Shabnam Assadollahi who hosted the radio program on CHIN radio for 8 years was kind enough to send me these photos which are all from within the past few days. Iranians (Persians as I prefer to think of the anti-current-regime, great people of Persia) have been sending these photos in and posting them to facebook.

Clearly something is up in Iran and the attempt to cut it’s own people off from the outside world is a part of that plan.

I am hoping that Shabnan will write an article for Vlad about what she reads off of the Iranian press when she has a chance.



5 Responses

  1. Iran orders them to be removed – European Court of Human Rights recently ruled that it is a “human right” to put one up, whether the land lord agrees or not.

  2. I don’t know which channels the Iranians (Persians 😉 ) can or can’t receive. Is it even possible to block certain channels? It certainly looks like they are isolating their people.

  3. Something is coming!!!!
    The “supposely religious” dictator governement is going one step higher showing the world what they are about. Nato and all other free countries should be attacking this entity, not Lybia.

  4. Jean Chardin (November 16, 1643 – January 5, 1713), born Jean-Baptiste Chardin, and also known as Sir John Chardin, was a French jeweller and traveller whose ten-volume book The Travels of Sir John Chardin is regarded as one of the finest works of early Western scholarship on Persia and the Near East. In his “Travels to Persia” he wrote of the mullahs the following:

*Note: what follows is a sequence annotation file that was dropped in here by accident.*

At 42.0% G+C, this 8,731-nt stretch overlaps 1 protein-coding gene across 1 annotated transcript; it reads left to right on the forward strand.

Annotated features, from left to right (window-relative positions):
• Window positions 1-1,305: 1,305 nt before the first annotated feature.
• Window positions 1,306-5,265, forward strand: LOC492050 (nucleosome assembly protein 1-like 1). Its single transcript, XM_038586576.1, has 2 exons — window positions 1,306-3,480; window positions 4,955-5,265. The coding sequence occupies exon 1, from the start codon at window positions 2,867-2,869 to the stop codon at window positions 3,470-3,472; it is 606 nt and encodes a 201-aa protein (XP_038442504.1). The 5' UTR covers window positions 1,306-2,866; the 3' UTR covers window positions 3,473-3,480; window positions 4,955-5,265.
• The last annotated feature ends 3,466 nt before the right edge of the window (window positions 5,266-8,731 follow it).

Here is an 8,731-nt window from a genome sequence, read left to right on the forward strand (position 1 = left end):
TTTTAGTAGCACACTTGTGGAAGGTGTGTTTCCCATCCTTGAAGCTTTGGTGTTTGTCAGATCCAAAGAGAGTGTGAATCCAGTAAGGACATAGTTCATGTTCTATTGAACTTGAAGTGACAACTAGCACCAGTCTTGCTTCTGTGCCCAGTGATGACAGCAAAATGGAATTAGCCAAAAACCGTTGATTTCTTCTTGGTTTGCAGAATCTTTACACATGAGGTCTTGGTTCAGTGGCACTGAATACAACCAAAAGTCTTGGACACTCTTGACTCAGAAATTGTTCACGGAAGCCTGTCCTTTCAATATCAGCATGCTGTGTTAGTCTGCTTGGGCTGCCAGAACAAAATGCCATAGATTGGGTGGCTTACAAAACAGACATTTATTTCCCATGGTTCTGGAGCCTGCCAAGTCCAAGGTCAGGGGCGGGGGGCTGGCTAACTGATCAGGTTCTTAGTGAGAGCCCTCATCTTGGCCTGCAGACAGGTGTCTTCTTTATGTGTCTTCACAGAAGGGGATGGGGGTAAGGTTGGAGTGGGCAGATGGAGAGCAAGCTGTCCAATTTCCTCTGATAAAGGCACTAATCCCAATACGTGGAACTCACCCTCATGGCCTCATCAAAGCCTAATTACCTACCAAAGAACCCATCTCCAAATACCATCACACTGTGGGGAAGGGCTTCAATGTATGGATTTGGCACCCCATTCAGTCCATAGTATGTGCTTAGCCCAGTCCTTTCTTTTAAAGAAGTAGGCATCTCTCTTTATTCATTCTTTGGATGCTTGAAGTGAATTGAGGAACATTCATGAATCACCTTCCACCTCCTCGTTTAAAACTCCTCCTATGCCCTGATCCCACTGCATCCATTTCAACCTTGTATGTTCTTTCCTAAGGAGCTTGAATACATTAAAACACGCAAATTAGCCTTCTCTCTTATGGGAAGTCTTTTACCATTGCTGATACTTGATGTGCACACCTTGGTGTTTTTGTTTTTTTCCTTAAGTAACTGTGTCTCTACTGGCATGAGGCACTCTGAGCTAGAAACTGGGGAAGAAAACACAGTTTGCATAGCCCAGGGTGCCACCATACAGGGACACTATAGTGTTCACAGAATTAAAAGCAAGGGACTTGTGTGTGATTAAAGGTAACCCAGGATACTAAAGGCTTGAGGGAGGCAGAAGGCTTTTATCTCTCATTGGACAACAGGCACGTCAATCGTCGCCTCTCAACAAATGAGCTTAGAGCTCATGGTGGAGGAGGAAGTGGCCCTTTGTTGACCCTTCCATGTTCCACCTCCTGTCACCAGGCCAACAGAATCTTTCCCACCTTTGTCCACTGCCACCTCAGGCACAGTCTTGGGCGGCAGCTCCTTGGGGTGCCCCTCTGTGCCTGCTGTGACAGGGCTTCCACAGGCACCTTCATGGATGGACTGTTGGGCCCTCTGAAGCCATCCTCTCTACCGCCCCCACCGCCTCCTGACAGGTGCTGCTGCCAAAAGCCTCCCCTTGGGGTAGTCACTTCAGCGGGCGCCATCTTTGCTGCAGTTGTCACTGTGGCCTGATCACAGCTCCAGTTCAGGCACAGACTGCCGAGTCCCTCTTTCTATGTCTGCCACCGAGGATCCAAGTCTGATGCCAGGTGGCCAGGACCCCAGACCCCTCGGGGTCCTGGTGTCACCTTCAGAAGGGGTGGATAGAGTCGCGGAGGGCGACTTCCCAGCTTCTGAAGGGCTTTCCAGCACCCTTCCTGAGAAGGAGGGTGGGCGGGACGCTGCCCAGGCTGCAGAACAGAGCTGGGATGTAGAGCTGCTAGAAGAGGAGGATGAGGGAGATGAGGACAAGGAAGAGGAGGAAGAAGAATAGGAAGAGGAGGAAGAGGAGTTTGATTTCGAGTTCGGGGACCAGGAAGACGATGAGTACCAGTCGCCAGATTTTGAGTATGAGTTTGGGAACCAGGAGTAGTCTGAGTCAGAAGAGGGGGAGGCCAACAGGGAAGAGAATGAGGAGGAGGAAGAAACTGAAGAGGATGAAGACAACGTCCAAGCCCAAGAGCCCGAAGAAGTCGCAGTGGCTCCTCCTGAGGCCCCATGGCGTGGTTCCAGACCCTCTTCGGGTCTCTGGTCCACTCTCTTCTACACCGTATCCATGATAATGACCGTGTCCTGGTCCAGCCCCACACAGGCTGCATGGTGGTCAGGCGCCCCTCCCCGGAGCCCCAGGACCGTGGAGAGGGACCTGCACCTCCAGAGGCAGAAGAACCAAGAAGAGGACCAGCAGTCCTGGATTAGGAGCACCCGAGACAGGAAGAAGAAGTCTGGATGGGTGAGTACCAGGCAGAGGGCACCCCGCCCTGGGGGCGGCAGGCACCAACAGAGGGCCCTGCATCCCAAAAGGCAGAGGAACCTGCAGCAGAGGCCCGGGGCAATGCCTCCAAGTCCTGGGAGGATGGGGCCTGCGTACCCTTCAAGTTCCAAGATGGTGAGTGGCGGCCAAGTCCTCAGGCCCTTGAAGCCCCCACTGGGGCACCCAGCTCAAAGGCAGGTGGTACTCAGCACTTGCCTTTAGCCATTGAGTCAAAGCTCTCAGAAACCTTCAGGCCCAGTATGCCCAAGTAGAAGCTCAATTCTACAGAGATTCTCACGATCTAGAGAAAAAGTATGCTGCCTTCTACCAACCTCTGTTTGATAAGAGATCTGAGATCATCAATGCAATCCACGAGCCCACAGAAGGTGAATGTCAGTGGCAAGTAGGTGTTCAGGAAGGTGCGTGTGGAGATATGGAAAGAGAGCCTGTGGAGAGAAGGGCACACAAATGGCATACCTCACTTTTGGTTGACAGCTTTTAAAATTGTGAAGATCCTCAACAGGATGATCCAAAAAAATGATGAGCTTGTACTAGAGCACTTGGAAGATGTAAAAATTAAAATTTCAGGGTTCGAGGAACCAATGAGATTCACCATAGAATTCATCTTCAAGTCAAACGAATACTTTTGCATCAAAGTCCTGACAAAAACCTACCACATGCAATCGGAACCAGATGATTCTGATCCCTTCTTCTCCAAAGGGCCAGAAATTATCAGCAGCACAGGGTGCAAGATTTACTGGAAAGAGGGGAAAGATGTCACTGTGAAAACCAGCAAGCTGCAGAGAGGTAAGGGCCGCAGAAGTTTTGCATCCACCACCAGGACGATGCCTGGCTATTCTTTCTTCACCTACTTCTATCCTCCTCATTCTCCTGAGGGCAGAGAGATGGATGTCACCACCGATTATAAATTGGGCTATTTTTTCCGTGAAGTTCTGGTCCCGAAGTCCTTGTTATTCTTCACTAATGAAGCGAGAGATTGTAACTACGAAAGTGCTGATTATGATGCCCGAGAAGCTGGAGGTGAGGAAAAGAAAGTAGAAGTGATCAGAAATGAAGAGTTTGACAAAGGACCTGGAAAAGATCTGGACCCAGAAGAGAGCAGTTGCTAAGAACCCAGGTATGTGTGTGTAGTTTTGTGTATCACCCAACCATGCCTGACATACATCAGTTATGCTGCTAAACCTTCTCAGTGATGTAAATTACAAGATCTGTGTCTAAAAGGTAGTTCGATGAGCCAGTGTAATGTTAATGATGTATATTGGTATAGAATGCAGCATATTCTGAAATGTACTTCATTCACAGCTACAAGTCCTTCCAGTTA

‘They say their prayers dutifully and so become Mollahs. Afterwards, according to their abilities and their activity they advance themselves further. For the rest, although the clergy in Persia have little power they are not without ambitions to exercise their authority by the same methods which churchmen practice elsewhere and especially by hypocrisy, which they make apparent, among other things, by praying regularly and punctually where they can best be seen and with the most fervent display of devotion. Moreover, they are false, envious, avaricious and untrustworthy, as the Persian proverb goes “Be careful of the front of a woman, the rear of a mule and all sides of a mollah.” ‘

    I have a copy of this book which I started reading about a week ago. This particular quote seems quite suggestive of the fact that Persians in general are traditionally not all that keen on religious fanaticism in general. Moreover, Jean Chardin also seems to suggest that the scheming nature of the Shi’ite clergy was a constant throughout the history of Iran, ever since Shi’ism became state religion, enforced by Shah Ismail I. I have read many books on Safavid Iran and I know that this is corroborated by many authoritative historians with expertise on this subject. If anything, the uneasy balance between the Persian state authoritiy, embodied by the Shah, and the unruly Shi’ite clergy vying for control, became part and parcel in Safavid Iran. History repeats itself !

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